While some countries have specific regulations on kite flying that can also apply to kitesurfing, most do not. However, a kitesurfer should comply with the navigation rules that govern boats in many countries, such as U.S. Coast Guard regulations. Developed from these generic rules, a set of rules or recommendations specific to kitesurfing has been in place since the beginning of the sport.
The first of these rules is the prudential rule: with so many people discovering water sports, a kiter should not assume that others have the knowledge, training or even an adequate attitude, and be prepared to observe self-preservation distances and always let others clearly perceive his intentions and his planned path.
Water scooters have priority: the runner who leaves the beach always has priority over the runners who enter.
High kite rule – A kite that is upwind (closest to the wind) must keep its kite high to avoid crossing the lines of leeward kites. Similarly, the leeward kite must keep its kite low to prevent its lines from crossing leeward kites. This applies regardless of whether the kitesurfers are on the same course or on opposite courses.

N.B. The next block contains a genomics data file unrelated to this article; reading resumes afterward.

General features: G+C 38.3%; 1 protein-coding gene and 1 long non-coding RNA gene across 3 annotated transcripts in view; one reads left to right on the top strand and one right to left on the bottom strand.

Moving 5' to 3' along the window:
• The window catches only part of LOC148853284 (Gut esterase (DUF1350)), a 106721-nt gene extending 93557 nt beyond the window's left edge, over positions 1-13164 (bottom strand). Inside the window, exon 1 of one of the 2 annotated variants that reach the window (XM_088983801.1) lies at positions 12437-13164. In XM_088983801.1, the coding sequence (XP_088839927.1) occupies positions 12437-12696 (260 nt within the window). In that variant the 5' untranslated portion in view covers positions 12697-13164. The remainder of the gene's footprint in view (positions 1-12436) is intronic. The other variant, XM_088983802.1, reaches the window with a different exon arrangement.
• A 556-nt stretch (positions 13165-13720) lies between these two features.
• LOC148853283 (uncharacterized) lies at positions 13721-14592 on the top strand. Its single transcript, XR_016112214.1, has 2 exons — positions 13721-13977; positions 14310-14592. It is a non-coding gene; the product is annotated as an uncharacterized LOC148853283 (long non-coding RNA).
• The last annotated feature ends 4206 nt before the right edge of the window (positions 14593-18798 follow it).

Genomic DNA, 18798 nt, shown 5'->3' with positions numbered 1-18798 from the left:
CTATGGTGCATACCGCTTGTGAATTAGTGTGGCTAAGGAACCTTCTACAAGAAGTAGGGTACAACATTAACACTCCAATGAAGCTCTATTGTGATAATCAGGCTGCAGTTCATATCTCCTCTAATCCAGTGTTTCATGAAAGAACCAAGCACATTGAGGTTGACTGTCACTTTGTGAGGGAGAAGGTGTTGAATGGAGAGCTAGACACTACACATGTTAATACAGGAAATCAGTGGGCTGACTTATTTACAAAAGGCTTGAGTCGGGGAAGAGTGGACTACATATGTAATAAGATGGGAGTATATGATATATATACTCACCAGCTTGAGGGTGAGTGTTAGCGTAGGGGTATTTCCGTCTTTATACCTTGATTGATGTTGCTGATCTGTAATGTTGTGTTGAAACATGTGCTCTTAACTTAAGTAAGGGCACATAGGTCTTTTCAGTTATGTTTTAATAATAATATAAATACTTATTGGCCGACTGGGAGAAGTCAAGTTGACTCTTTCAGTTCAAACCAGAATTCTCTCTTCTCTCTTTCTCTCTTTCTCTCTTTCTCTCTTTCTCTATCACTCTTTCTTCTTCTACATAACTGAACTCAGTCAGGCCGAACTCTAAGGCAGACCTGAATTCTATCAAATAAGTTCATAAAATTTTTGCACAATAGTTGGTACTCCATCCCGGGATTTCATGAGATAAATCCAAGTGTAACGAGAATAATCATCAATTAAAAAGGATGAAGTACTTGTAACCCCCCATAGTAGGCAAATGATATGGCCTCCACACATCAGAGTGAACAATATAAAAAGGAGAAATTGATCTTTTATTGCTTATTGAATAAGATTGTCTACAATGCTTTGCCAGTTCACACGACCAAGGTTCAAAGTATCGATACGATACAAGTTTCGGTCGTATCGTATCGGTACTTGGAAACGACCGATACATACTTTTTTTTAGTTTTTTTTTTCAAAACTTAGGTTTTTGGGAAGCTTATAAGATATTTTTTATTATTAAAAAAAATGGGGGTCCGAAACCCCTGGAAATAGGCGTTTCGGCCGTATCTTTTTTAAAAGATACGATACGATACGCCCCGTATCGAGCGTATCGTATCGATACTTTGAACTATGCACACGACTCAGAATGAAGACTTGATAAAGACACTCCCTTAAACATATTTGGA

Clearance rule – A jumping kiter must have a safety zone at least 50 m downwind because it will move downwind during the jump. A rider must also have a 30m safety zone in the wind to jump because his lines could touch the wing or the lines of another kiteboarding rider nearby (see the Kite High rule). It is important to consider potential dangers to the lee and crosswind of the cyclist, such as people, buildings, trees and other fixed obstacles. Due to the clearance rule, a jumper is never allowed to pass.
Kiters are also considered sailing yachts – so all standard sailing rules apply, such as :
Starboard Ruler – When the kite women approach from opposite directions, the kiter with the wind on the starboard side (right side, right leg/right arm leads in the direction of travel) has the right of way. The kiter with the wind on the port side (left side, left leg/left arm are wires in the direction of travel) must stay away from the other. In simple terms, this means “keep right”, the kiter coming in the opposite direction through the left.In terms of navigation, a sailor or kiter with a right of way has the right to “insist” on exercising this right (warn opposing kites) by shouting “starboard” clearly and in time.